Mon 20 Aug 2012
Filed under: News,On The Border,Refugees
Under pressure from the Chinese authorities, the Kachin Independence Organization (KIO) says it has agreed to take back about 4,000 Kachin refugees who are currently staying in southwestern China’s Yunnan Province.
Speaking to The Irrawaddy on Monday, Samang Kada Doi Pyi Sa, the chairman of the IDPs and Refugees Relief Committee (IRRC), said that his team will start bringing all of the refugees back to KIO territory tomorrow.
“Our people are suffering both physically and mentally, because they have to come back even though they don’t want to,” he said, adding that China has been pressuring the KIO to repatriate the refugees since July.
Those brought back from Yunnan Province will resettle at the Lana refugee camp, located near Loi Je, about 16 km from the Chinese border. The camp belongs to the KIO, which began building shelters there in July after they held the first round of talks with the Chinese authorities to discuss the resettlement.
“We have already told the people who are in Yunnan that they will have to come back to our land. We told them that if they don’t want to come back, they’re on their own, because we can’t help them if they stay,” said Samang Kada Doi Pyi Sa.
He added that the KIO asked the Chinese to allow them to delay the move until the weather improves, but they were told to bring the refugees back as soon as possible. “We wanted [the refugees] to stay a little longer because it’s the rainy season, but we were told to move them right away,” he said.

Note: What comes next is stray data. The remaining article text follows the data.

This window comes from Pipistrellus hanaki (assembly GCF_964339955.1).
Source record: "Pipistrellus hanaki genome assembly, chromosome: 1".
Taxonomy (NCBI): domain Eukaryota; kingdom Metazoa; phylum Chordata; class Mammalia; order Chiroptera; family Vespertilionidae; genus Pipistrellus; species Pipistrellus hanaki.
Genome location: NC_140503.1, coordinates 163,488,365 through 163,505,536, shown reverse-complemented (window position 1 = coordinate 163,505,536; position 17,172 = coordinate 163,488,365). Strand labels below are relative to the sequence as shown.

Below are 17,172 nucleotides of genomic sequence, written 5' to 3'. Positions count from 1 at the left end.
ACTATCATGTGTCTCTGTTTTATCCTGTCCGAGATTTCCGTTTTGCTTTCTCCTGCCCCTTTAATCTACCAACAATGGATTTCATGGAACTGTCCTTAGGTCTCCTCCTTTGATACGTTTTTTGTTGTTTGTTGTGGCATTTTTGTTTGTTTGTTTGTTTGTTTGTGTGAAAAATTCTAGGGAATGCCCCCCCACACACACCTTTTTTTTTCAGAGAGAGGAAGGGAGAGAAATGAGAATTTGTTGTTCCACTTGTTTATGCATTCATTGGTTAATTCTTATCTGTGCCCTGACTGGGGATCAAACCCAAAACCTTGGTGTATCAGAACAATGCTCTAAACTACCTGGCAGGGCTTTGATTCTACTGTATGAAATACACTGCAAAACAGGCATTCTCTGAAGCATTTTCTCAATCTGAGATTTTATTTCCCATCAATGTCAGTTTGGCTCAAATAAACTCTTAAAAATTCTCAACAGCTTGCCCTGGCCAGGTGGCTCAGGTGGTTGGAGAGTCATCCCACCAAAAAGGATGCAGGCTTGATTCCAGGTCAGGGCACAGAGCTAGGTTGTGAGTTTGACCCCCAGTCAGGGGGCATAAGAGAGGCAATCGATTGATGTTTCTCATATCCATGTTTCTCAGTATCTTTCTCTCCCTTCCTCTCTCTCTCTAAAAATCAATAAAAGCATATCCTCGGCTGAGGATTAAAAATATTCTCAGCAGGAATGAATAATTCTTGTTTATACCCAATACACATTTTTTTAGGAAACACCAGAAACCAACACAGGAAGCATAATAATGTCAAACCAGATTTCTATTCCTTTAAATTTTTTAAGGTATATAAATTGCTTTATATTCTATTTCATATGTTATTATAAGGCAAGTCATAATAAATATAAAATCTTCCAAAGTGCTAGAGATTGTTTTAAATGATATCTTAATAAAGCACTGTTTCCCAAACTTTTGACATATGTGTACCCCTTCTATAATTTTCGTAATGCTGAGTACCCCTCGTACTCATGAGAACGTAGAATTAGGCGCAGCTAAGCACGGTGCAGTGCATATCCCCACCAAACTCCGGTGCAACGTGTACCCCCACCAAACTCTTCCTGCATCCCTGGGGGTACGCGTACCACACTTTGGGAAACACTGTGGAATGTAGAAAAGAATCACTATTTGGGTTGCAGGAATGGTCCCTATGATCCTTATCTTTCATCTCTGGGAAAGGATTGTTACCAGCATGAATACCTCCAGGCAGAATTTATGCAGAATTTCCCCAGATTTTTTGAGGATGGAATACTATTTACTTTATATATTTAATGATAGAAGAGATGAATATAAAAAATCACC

Fighting in Kachin State has displaced about 65,000 people, most of whom have remained inside Burma. Despite several rounds of peace talks, the conflict, which began last June, remains unresolved.
Human Rights Watch reported in June that the Chinese authorities were pressuring the refugees to return. The report said that forcing the refugees to return would put them at great risk and created a pervasive fear of forced return among the Kachin refugees who remain in Yunnan.
The refugees said that they had received no humanitarian assistance from the Chinese government and major humanitarian agencies have had no access to them since they began arriving in June 2011.
China is a party to the 1951 Refugee Conventions and its 1967 Protocol as well as other international human rights treaties that provide protections for refugees and asylum seekers.
However, China has no law or procedure for determining refugee status and the United Nations High Commissioner for Refugees (UNHCR) has not been given access to conduct refugee status determinations; under international law, the lack of a formal recognition mechanism does not negate the fact that someone is a refugee.
IRRC reported that the refugees mainly need food and medical assistance, as the KIO has provided them with shelters already. The UN aid agencies are only able to reach some refugee camps.
The conflict in Kachin State remains unlikely to end any time soon, as the government has ignored a key KIO demand—the withdrawal of troops from KIO territory. With government troops continuing to close in on the KIO stronghold of Laiza, the group has rejected calls for further peace talks.